PenDrive Linux takes care of windows and ubuntu for you natively. You just have to boot the the flash drive and select the .iso that you wish to boot to. If you are wanting to manually install an .iso that is not supported by pendrive's multiboot, then you'll need to add an entry manually. You edit this file similarly to editing a grub menu file.
You can make a multiboot USB flash drive to install Windows and/or Linux operating systems using YUMI multiboot USB creator by following the below steps. You will need a flash drive that is large enough to contain all of the operating systems that you want to put on it.
The Vostro would not boot from the USB. It didn't identify it as a \"removable disk\" in the BIOS. I guessed that the BIOS needed a reset, so I did the standard procedure for Dell desktops. I pulled the CMOS battery, booted the computer, held down the start button for 30 seconds, unplugged the power cord, and let it sit overnight.It still wouldn't boot from the YUMI multiboot USB. In frustration, I got a new USB drive (a SanDisk 16 gig), downloaded the Microsoft Media Creation Tool, and set it up with Windows 10 64 bit. Here's where it gets curious.I still did not see the SanDisk drive as a \"removable media\" in BIOS. However...it showed up in the hard drive listings under Hard Disk Boot Priority! I made it the first hard drive, rebooted the Vostro, and it booted the Windows 10 install.My questions: Why didn't the Vostro want to boot from the YUMI drive Why did the SanDisk show as a hard drive Is there some weird mystical format used in the Windows Media Creation Tool that allowed it to be seen in the BIOS where standard NTFS formatting didn't work I'd appreciate any answers you can provide. Thanks for helping a \"sort-of-talented amateur\" understand this better!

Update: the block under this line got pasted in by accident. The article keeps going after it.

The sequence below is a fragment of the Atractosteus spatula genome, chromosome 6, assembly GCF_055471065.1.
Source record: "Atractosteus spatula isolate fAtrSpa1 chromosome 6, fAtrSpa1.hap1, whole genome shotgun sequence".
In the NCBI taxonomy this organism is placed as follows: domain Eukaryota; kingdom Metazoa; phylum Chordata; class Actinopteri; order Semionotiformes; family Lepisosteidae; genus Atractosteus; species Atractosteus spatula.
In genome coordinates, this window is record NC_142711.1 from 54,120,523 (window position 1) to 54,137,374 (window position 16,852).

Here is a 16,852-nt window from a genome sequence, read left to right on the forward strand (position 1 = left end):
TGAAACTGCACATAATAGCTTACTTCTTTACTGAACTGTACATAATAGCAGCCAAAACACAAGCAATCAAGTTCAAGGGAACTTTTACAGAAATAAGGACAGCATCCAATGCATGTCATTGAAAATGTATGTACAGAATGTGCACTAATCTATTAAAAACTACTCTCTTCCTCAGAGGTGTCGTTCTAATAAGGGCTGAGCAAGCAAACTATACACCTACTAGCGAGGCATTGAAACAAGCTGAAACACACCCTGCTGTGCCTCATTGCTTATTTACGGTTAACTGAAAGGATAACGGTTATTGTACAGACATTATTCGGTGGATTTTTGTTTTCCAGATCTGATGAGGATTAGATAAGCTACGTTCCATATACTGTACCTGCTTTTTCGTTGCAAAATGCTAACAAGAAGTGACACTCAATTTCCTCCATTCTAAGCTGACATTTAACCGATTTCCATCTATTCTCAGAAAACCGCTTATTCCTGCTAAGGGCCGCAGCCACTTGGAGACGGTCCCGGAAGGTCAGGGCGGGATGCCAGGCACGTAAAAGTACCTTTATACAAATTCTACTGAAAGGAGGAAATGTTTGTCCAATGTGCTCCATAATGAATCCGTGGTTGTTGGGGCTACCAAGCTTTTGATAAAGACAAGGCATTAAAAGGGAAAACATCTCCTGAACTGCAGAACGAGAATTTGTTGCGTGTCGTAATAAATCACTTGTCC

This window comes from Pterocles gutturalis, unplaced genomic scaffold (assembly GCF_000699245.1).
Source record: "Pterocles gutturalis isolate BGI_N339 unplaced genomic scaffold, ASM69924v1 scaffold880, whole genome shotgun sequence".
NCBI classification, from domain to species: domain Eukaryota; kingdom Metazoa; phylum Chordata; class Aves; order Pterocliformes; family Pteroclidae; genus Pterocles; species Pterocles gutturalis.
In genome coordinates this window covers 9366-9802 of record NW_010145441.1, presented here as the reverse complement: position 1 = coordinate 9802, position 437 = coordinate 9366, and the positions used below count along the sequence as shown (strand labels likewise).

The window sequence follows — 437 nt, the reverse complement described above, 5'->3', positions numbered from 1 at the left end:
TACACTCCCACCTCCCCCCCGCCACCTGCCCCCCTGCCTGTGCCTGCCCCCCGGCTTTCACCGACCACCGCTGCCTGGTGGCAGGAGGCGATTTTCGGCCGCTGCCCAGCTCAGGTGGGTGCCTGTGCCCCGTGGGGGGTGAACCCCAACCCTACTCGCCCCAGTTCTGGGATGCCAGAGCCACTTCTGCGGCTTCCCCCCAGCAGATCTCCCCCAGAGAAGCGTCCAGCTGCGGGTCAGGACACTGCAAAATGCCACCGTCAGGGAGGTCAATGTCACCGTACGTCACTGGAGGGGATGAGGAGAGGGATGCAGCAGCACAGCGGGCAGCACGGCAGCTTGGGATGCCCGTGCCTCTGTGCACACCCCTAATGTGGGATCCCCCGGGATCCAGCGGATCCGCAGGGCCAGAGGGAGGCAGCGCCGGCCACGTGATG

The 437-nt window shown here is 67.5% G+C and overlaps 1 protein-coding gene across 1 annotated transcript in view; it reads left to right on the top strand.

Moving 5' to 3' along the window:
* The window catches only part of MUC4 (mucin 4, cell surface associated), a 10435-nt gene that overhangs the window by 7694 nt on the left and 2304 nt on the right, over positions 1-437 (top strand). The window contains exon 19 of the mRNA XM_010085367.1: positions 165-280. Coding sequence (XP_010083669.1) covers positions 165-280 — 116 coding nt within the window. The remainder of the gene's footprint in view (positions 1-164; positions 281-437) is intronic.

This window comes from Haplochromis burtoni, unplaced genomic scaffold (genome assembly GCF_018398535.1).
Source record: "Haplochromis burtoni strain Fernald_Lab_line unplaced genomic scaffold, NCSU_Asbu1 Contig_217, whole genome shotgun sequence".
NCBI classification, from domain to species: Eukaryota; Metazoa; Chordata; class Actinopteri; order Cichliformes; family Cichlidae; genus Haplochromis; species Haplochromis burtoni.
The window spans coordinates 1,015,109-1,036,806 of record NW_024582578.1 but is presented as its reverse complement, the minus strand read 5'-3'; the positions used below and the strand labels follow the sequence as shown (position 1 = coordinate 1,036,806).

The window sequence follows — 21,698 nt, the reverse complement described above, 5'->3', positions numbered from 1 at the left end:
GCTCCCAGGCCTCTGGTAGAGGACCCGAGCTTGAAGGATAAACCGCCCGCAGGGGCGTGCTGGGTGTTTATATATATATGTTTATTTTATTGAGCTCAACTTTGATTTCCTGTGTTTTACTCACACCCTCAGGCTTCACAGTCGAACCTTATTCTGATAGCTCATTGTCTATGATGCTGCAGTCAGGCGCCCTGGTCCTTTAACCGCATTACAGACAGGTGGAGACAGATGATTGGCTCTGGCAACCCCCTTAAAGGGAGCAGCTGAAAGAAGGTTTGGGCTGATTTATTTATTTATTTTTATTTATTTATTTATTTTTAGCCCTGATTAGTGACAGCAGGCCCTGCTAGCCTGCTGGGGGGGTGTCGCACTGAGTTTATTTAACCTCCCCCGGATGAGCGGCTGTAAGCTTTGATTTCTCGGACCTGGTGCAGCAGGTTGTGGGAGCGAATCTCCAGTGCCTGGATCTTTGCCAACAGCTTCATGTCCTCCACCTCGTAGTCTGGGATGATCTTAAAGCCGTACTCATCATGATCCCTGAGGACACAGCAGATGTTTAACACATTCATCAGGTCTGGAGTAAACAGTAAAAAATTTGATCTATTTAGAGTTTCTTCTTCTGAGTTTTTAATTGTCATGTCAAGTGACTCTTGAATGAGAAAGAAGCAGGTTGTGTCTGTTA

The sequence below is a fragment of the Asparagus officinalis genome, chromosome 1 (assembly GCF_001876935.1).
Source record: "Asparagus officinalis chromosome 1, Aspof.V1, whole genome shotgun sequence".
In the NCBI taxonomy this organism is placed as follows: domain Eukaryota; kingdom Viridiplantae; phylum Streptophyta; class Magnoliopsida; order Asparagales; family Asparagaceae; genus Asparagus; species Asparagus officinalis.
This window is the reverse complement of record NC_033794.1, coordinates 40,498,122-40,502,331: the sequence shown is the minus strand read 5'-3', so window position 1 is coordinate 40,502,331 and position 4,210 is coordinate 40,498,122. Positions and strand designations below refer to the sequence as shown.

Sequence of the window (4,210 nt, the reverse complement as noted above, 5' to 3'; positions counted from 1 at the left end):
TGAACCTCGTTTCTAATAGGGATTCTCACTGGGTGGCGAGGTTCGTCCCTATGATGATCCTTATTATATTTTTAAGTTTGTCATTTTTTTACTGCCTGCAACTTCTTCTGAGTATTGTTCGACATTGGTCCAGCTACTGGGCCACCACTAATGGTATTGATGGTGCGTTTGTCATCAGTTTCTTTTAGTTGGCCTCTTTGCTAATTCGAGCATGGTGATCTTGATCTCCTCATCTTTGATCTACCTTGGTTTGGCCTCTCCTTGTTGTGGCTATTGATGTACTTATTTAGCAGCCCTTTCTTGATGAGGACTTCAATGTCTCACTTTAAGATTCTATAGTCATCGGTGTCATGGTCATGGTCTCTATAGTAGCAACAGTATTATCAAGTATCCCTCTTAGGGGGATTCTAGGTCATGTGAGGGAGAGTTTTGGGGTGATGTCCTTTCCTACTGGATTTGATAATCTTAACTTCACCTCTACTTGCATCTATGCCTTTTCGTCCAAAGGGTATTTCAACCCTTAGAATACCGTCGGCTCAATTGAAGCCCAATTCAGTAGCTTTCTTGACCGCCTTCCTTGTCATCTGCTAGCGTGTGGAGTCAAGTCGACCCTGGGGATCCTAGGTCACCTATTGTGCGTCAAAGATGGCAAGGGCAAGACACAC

When I first evaluated SARDU, there was very little competition and some things that have been added in later versions, were not present. Version 2.x is different and version 3.x is further developed. Now there is competition and both Adware and pirated software (warez) have been added (adware, which you can decline to install, in the installation process and at least one warez option as a downloadable file once you have installed SARDU). Also several of the ISO downloads that used to be free are now no longer free. For instance, the Parted Magic link in SARDU is no longer free, although you can download an earlier version here for free. Even given these problems, I believe that SARDU remains the best solution for the creation of multiboot devices.
Both of the softwares have their own websites and -multiboot-usb-creator/ (although this last is more of a subdirectory of the site). But is it a little more difficult to find the download link (if you want to download from the SARDU site, make sure you right-click on the download link and save the target. It may be easier to just download it from the Softpedia site) on the SARDU site , it is better from the paid www.sardu.pro site for SARDU 3.x. It is a lot easier to click on a \"downloader\" link for something that is being advertised rather than the SARDU application itself. Although this didn't use to be the case, I can see how this might be financially necessary. I finally did download both software applications, so on to step two. 153554b96e